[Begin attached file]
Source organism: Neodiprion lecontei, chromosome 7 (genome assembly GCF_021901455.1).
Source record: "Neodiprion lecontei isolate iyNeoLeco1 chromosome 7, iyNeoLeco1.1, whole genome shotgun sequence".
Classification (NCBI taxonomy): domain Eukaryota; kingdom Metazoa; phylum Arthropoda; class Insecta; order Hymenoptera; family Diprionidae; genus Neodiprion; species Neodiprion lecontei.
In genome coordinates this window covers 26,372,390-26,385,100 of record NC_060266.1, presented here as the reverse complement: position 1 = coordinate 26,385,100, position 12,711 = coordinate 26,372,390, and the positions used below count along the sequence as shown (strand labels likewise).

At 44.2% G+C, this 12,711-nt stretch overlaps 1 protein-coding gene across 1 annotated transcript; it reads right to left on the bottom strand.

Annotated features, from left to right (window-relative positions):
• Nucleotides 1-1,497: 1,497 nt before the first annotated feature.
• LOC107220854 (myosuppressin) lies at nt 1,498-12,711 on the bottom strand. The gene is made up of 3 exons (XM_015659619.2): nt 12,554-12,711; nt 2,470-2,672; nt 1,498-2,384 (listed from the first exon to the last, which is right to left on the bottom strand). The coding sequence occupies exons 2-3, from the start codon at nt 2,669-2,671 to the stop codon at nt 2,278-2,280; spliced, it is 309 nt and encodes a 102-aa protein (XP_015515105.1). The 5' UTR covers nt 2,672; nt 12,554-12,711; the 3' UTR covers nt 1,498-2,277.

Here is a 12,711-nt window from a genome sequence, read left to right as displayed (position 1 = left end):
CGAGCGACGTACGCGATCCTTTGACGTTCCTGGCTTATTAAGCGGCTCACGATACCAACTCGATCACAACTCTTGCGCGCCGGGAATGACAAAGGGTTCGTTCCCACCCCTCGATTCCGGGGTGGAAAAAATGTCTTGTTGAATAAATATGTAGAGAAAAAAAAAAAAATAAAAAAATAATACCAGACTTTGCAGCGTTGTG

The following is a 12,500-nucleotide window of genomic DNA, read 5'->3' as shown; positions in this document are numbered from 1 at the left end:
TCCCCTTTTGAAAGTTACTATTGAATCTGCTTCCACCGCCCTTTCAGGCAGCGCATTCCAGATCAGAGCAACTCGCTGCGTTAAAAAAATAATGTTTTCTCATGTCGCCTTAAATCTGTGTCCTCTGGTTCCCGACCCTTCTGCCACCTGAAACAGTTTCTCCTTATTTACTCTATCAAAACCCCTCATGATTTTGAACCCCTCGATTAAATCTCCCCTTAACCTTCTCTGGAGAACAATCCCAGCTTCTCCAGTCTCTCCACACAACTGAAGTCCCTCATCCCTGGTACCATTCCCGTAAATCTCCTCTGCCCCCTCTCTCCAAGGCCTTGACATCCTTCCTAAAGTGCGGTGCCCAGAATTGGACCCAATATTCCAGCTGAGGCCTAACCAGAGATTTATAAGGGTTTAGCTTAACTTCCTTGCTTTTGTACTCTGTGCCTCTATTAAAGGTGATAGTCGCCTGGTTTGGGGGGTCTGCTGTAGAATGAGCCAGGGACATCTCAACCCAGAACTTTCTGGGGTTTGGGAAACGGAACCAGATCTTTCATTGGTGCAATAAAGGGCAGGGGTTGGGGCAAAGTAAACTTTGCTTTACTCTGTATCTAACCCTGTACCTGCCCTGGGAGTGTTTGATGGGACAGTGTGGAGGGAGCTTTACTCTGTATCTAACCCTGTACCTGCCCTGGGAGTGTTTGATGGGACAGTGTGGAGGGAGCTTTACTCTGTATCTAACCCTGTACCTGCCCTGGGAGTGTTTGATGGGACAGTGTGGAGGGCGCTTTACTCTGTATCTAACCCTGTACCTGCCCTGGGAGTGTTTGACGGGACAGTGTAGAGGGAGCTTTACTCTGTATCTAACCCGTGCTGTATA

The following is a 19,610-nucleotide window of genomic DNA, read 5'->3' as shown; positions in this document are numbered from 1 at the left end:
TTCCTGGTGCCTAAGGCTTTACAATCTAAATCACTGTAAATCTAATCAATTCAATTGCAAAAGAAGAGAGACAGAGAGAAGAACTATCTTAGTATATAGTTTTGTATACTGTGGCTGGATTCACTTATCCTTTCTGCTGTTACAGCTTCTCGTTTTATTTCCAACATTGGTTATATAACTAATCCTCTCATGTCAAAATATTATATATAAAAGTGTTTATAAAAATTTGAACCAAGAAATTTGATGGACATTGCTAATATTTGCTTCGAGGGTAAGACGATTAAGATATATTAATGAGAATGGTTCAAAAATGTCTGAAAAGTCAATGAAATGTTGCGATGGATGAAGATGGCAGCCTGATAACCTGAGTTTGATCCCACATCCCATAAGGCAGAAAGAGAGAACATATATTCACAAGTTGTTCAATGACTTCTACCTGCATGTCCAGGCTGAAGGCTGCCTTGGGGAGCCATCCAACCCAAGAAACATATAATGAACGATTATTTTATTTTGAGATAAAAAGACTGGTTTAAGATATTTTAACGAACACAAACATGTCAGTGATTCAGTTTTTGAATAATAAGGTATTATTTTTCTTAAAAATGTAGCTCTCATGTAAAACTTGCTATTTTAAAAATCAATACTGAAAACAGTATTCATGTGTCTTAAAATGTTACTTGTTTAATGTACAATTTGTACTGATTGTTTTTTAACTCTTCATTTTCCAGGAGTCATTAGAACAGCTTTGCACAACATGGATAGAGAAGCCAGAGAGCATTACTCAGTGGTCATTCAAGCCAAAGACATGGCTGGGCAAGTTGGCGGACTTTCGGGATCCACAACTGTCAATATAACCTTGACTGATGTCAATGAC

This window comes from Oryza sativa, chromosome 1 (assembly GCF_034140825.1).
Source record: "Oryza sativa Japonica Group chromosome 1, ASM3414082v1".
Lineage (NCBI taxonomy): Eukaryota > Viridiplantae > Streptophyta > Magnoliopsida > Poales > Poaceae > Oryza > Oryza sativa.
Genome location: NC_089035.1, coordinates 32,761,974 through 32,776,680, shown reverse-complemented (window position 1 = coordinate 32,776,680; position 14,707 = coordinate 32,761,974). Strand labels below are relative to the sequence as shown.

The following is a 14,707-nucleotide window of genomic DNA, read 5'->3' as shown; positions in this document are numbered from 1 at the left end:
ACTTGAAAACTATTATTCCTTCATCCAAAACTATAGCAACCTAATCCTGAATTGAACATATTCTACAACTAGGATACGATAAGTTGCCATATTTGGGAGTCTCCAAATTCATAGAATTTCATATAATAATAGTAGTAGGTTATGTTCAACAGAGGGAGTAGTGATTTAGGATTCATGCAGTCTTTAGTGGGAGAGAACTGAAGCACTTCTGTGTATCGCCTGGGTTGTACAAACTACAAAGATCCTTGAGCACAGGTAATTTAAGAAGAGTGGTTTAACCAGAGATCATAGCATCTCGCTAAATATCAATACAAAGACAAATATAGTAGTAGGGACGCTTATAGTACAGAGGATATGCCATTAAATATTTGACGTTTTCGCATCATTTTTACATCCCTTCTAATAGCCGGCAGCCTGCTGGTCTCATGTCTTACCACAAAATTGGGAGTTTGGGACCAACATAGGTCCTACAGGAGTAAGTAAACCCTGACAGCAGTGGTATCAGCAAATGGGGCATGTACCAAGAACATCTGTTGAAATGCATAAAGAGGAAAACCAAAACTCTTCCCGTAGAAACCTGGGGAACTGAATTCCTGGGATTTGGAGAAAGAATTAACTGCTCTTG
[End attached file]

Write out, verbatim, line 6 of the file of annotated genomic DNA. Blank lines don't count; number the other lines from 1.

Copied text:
Annotated features, from left to right (window-relative positions):